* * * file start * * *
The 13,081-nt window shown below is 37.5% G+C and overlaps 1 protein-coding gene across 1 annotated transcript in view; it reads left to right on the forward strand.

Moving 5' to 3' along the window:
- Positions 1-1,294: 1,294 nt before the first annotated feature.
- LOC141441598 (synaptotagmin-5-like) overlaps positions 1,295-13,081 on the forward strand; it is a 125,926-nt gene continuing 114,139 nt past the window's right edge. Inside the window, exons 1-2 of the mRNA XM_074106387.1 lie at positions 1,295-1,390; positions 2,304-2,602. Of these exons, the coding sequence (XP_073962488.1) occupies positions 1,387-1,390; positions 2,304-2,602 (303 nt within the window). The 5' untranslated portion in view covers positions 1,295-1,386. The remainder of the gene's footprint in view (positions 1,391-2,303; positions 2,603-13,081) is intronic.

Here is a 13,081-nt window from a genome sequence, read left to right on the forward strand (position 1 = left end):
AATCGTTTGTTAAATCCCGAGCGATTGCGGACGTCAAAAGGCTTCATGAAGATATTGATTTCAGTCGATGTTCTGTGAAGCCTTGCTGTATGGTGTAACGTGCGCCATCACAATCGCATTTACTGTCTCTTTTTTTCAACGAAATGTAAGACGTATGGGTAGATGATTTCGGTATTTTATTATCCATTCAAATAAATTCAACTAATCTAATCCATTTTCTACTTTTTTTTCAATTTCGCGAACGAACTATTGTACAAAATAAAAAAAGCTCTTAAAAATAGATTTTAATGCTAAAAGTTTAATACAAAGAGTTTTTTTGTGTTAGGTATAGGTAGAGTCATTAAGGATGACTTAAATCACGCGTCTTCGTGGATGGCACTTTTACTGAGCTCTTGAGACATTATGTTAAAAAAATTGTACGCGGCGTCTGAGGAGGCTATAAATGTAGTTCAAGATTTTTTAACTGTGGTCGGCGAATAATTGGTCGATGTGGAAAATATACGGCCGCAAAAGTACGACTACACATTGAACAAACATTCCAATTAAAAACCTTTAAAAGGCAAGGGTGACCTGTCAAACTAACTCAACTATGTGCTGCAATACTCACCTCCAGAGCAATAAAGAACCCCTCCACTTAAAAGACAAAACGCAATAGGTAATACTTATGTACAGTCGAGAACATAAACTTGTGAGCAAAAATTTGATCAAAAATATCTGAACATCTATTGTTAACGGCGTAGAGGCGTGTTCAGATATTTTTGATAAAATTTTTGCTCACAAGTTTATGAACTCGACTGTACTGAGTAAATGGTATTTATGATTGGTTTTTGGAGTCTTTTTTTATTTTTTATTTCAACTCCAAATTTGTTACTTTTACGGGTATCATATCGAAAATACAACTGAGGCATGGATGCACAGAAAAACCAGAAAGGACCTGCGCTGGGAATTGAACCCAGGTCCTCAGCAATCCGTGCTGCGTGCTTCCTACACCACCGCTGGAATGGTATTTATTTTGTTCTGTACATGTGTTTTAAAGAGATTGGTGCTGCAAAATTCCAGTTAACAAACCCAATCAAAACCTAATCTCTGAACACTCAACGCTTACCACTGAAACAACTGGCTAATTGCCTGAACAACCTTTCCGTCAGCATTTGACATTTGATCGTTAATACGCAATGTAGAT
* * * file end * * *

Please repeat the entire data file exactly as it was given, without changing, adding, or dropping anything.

The 13,081-nt window shown below is 37.5% G+C and overlaps 1 protein-coding gene across 1 annotated transcript in view; it reads left to right on the forward strand.

Moving 5' to 3' along the window:
- Positions 1-1,294: 1,294 nt before the first annotated feature.
- LOC141441598 (synaptotagmin-5-like) overlaps positions 1,295-13,081 on the forward strand; it is a 125,926-nt gene continuing 114,139 nt past the window's right edge. Inside the window, exons 1-2 of the mRNA XM_074106387.1 lie at positions 1,295-1,390; positions 2,304-2,602. Of these exons, the coding sequence (XP_073962488.1) occupies positions 1,387-1,390; positions 2,304-2,602 (303 nt within the window). The 5' untranslated portion in view covers positions 1,295-1,386. The remainder of the gene's footprint in view (positions 1,391-2,303; positions 2,603-13,081) is intronic.

Here is a 13,081-nt window from a genome sequence, read left to right on the forward strand (position 1 = left end):
AATCGTTTGTTAAATCCCGAGCGATTGCGGACGTCAAAAGGCTTCATGAAGATATTGATTTCAGTCGATGTTCTGTGAAGCCTTGCTGTATGGTGTAACGTGCGCCATCACAATCGCATTTACTGTCTCTTTTTTTCAACGAAATGTAAGACGTATGGGTAGATGATTTCGGTATTTTATTATCCATTCAAATAAATTCAACTAATCTAATCCATTTTCTACTTTTTTTTCAATTTCGCGAACGAACTATTGTACAAAATAAAAAAAGCTCTTAAAAATAGATTTTAATGCTAAAAGTTTAATACAAAGAGTTTTTTTGTGTTAGGTATAGGTAGAGTCATTAAGGATGACTTAAATCACGCGTCTTCGTGGATGGCACTTTTACTGAGCTCTTGAGACATTATGTTAAAAAAATTGTACGCGGCGTCTGAGGAGGCTATAAATGTAGTTCAAGATTTTTTAACTGTGGTCGGCGAATAATTGGTCGATGTGGAAAATATACGGCCGCAAAAGTACGACTACACATTGAACAAACATTCCAATTAAAAACCTTTAAAAGGCAAGGGTGACCTGTCAAACTAACTCAACTATGTGCTGCAATACTCACCTCCAGAGCAATAAAGAACCCCTCCACTTAAAAGACAAAACGCAATAGGTAATACTTATGTACAGTCGAGAACATAAACTTGTGAGCAAAAATTTGATCAAAAATATCTGAACATCTATTGTTAACGGCGTAGAGGCGTGTTCAGATATTTTTGATAAAATTTTTGCTCACAAGTTTATGAACTCGACTGTACTGAGTAAATGGTATTTATGATTGGTTTTTGGAGTCTTTTTTTATTTTTTATTTCAACTCCAAATTTGTTACTTTTACGGGTATCATATCGAAAATACAACTGAGGCATGGATGCACAGAAAAACCAGAAAGGACCTGCGCTGGGAATTGAACCCAGGTCCTCAGCAATCCGTGCTGCGTGCTTCCTACACCACCGCTGGAATGGTATTTATTTTGTTCTGTACATGTGTTTTAAAGAGATTGGTGCTGCAAAATTCCAGTTAACAAACCCAATCAAAACCTAATCTCTGAACACTCAACGCTTACCACTGAAACAACTGGCTAATTGCCTGAACAACCTTTCCGTCAGCATTTGACATTTGATCGTTAATACGCAATGTAGAT